Leading actor, screenwriter and pop singer Juno Mak turns director with this well-positioned love letter to the Mr. Vampire films of the 80s…
Followers of Juno Mak’s previous efforts as producer and star of Revenge: A Love Story and Let’s Go! with director Ching-Po Wong, as well as his input into the Conroy Chan Chi-Chung-produced, Pang Ho-Cheung-directed Dream Home, will get some idea of what to expect here. Taking the directorial helm he continues on from his last two films, taking a knowing look back at Asian genres and film references – in a sense mirroring Stephen Chow’s work from the 90s and 00s, albeit in a more unremittingly violent way.
Mak has created something very special here: a film that drops enough references to the past to keep die-hard fans happy, but distancing himself enough not to be reliant on them or alienate audiences who have no knowledge of them. And like his previous films, this horror comedy puts the emphasis on the former of those two elements, with enough gore to keep contemporary horror fans happy. Production from horror guru Takashi Shimizu, director and producer of the Ju-on: The Grudge series, and more besides including Shock Labyrinth 3D and Tormented 3D, seems the perfect partner for Mak to help open some of those doors globally and a perfect match in terms of collaborator.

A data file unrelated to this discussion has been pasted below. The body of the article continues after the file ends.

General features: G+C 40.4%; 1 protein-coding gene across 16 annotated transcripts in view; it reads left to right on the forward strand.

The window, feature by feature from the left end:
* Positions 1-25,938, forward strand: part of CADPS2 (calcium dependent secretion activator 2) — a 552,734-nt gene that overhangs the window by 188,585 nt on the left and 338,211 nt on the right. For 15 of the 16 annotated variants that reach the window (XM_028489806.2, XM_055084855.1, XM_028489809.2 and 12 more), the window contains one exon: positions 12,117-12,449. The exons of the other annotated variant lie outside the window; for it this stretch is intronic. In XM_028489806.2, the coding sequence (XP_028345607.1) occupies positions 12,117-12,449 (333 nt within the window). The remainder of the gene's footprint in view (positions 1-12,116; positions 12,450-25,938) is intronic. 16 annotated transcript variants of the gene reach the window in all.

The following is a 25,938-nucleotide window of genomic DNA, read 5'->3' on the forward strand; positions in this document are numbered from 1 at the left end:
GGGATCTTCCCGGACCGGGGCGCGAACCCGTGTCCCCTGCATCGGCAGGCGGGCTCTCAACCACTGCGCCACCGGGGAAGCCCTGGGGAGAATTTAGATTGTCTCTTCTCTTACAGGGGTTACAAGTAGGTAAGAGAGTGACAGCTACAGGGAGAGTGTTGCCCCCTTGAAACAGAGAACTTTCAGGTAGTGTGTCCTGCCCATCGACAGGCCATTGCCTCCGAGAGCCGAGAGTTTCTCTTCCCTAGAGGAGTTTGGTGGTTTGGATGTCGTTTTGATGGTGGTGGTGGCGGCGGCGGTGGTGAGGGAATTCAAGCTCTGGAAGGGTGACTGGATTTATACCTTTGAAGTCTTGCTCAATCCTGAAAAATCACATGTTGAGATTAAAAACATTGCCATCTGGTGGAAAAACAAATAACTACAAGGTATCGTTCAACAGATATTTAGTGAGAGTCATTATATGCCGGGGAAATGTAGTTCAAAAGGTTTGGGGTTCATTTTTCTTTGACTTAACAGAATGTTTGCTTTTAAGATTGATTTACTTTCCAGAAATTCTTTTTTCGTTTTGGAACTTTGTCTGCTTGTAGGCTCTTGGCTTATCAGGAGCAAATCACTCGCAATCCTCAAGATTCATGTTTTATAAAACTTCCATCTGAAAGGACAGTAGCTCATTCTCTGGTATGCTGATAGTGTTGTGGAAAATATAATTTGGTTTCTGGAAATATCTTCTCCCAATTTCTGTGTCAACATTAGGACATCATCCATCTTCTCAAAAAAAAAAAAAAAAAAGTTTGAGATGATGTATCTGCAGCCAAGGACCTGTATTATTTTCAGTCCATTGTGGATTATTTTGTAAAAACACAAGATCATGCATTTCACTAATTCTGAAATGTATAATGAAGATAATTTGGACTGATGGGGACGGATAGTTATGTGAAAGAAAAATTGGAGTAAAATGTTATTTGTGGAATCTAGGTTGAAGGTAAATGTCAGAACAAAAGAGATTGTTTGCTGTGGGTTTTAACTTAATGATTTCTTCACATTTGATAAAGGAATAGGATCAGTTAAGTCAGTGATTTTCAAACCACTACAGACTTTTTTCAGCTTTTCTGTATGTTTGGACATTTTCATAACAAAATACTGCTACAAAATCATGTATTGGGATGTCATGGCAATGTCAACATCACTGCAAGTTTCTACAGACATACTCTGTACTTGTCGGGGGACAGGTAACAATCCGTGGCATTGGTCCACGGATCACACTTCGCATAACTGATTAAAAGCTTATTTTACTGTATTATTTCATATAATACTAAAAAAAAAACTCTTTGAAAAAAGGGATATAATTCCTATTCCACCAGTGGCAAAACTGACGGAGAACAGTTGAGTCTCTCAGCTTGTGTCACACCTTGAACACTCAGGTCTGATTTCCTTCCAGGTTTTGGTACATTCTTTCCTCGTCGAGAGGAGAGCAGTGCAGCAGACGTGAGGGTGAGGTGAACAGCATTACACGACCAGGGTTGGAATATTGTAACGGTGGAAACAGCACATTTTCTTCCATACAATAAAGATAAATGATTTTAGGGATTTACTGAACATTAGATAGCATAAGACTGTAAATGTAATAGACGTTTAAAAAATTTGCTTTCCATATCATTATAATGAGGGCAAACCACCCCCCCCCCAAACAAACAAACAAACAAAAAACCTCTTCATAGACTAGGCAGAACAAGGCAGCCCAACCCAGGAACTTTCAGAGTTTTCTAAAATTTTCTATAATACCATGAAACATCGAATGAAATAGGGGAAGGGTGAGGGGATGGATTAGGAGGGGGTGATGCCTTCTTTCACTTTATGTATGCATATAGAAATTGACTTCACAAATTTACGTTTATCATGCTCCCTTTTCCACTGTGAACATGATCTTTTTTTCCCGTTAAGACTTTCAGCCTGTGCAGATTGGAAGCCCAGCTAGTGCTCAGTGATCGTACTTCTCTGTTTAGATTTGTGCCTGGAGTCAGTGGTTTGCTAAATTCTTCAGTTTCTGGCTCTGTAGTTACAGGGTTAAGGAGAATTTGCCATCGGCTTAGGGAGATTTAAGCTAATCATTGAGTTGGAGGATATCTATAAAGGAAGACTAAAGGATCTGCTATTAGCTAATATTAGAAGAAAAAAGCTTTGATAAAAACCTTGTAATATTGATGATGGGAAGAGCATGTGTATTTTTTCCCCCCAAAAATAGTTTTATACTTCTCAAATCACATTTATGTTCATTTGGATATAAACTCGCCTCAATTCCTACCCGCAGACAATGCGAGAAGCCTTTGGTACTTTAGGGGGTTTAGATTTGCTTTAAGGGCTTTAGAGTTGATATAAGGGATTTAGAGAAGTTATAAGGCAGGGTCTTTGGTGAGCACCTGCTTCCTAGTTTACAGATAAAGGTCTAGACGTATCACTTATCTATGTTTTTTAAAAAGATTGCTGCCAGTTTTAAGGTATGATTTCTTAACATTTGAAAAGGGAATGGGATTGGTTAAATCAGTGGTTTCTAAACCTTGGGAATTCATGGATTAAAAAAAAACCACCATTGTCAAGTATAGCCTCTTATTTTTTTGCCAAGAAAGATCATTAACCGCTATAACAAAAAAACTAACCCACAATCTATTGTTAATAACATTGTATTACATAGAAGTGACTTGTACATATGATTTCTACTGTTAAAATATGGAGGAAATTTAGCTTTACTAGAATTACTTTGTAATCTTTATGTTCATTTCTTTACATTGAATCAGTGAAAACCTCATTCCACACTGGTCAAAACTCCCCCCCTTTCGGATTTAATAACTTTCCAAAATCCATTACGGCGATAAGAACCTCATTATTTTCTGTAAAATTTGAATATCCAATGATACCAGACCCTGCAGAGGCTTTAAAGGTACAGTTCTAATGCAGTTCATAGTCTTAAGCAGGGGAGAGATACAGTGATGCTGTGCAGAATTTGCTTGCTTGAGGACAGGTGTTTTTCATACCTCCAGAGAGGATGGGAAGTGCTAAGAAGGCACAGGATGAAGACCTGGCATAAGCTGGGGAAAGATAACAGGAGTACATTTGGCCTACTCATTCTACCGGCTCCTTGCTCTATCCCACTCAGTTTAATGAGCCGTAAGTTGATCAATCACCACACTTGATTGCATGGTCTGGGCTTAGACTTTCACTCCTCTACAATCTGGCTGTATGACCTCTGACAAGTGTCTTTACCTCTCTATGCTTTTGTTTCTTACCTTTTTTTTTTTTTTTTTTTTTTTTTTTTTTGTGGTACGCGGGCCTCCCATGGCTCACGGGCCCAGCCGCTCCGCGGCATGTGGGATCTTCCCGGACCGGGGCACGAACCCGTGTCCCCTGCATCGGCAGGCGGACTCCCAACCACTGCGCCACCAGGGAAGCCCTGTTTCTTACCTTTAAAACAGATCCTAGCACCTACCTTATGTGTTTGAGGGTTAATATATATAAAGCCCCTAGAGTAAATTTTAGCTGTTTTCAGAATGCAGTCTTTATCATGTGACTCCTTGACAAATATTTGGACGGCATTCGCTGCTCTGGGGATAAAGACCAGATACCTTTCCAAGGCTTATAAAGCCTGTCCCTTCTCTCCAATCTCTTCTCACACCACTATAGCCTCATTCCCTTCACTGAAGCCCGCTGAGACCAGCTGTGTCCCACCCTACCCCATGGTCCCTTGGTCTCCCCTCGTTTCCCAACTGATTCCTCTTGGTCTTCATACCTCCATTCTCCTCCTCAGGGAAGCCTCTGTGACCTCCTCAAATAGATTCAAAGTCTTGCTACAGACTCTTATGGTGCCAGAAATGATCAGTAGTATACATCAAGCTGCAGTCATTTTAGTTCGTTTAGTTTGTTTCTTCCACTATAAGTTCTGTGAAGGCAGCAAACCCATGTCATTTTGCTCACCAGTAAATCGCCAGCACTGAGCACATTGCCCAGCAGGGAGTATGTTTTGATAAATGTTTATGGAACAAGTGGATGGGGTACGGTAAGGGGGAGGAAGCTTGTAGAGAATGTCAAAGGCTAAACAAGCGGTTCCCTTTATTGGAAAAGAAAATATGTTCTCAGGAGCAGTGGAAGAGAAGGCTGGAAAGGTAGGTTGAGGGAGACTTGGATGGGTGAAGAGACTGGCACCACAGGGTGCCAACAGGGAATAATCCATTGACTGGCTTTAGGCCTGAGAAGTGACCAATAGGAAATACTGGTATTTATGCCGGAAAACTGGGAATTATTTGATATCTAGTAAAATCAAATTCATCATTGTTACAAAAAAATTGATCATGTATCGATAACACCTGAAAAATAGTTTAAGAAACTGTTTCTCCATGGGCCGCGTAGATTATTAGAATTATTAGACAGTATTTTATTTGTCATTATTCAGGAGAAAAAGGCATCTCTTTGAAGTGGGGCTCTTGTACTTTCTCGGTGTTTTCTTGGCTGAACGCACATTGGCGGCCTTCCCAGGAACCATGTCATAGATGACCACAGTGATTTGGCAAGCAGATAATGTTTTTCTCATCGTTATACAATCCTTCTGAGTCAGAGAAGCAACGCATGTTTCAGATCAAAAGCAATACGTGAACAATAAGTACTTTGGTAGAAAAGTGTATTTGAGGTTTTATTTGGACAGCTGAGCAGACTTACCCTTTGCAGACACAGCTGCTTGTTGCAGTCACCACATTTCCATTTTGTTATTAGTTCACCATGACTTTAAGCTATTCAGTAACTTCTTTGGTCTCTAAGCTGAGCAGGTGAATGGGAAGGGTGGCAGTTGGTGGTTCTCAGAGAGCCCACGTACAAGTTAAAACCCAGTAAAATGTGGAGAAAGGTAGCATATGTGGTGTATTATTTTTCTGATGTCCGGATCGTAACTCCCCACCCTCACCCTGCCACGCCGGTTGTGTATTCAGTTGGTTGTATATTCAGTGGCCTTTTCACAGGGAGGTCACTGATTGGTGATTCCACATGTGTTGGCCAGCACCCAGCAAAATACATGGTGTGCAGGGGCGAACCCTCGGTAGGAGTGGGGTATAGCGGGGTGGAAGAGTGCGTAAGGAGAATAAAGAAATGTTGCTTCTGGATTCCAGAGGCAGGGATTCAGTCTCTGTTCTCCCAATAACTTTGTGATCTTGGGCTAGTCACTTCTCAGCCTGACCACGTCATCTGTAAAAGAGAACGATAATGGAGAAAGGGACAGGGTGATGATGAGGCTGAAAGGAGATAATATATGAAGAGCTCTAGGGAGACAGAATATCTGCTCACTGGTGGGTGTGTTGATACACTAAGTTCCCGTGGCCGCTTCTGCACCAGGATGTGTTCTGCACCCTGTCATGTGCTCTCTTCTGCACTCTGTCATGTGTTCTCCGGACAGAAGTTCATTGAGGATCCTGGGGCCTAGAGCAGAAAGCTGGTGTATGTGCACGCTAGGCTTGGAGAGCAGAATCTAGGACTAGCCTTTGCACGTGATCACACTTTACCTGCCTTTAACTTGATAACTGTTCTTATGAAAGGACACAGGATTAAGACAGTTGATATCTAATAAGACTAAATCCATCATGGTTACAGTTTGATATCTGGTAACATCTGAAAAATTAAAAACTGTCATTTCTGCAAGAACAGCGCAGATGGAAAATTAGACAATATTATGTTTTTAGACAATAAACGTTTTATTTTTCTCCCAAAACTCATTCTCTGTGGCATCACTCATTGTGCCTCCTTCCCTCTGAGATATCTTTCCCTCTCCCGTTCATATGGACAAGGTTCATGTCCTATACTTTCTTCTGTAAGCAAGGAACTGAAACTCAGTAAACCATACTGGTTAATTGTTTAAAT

We begin with a hauntingly rearranged version of the theme from Mr. Vampire, as we open on an unnamed man (played by Chin Siu-Ho) surrounded by chaos, destruction and blood; before rewinding to the point he arrived at a daunting, dilapidated tenement block, checking into room 2442 with no intention of checking out (so there, Henley, Frey and Felder). Mak playfully blurs reality and fiction, as Chin plays a washed-up actor a long way from his A-lister days, paralleling his own career as lead in the original Mr. Vampire, The Seventh Curse, Tai Chi Master and Fist of Legend. His room is adorned with real photographs alongside co-stars like Chow Yun-fat and Maggie Cheung.